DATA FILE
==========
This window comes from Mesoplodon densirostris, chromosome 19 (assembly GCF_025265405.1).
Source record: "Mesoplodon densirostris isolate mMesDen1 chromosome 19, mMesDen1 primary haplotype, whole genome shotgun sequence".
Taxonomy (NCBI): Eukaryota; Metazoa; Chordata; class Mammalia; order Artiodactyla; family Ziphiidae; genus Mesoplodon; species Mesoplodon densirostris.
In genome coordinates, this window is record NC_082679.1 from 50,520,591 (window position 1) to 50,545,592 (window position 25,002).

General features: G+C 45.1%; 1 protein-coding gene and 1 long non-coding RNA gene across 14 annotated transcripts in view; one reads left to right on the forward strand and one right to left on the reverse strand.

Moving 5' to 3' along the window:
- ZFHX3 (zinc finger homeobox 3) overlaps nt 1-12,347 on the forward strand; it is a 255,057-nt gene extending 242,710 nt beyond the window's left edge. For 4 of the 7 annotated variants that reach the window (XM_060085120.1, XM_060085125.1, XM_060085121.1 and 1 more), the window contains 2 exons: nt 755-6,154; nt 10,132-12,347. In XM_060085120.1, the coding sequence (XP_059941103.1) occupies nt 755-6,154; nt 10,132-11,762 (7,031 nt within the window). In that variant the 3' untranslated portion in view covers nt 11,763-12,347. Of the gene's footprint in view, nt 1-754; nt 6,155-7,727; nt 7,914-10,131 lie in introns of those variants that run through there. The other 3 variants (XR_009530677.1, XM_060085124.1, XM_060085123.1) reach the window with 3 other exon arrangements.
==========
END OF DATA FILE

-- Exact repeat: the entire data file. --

This window comes from Mesoplodon densirostris, chromosome 19 (assembly GCF_025265405.1).
Source record: "Mesoplodon densirostris isolate mMesDen1 chromosome 19, mMesDen1 primary haplotype, whole genome shotgun sequence".
Taxonomy (NCBI): Eukaryota; Metazoa; Chordata; class Mammalia; order Artiodactyla; family Ziphiidae; genus Mesoplodon; species Mesoplodon densirostris.
In genome coordinates, this window is record NC_082679.1 from 50,520,591 (window position 1) to 50,545,592 (window position 25,002).

General features: G+C 45.1%; 1 protein-coding gene and 1 long non-coding RNA gene across 14 annotated transcripts in view; one reads left to right on the forward strand and one right to left on the reverse strand.

Moving 5' to 3' along the window:
- ZFHX3 (zinc finger homeobox 3) overlaps nt 1-12,347 on the forward strand; it is a 255,057-nt gene extending 242,710 nt beyond the window's left edge. For 4 of the 7 annotated variants that reach the window (XM_060085120.1, XM_060085125.1, XM_060085121.1 and 1 more), the window contains 2 exons: nt 755-6,154; nt 10,132-12,347. In XM_060085120.1, the coding sequence (XP_059941103.1) occupies nt 755-6,154; nt 10,132-11,762 (7,031 nt within the window). In that variant the 3' untranslated portion in view covers nt 11,763-12,347. Of the gene's footprint in view, nt 1-754; nt 6,155-7,727; nt 7,914-10,131 lie in introns of those variants that run through there. The other 3 variants (XR_009530677.1, XM_060085124.1, XM_060085123.1) reach the window with 3 other exon arrangements.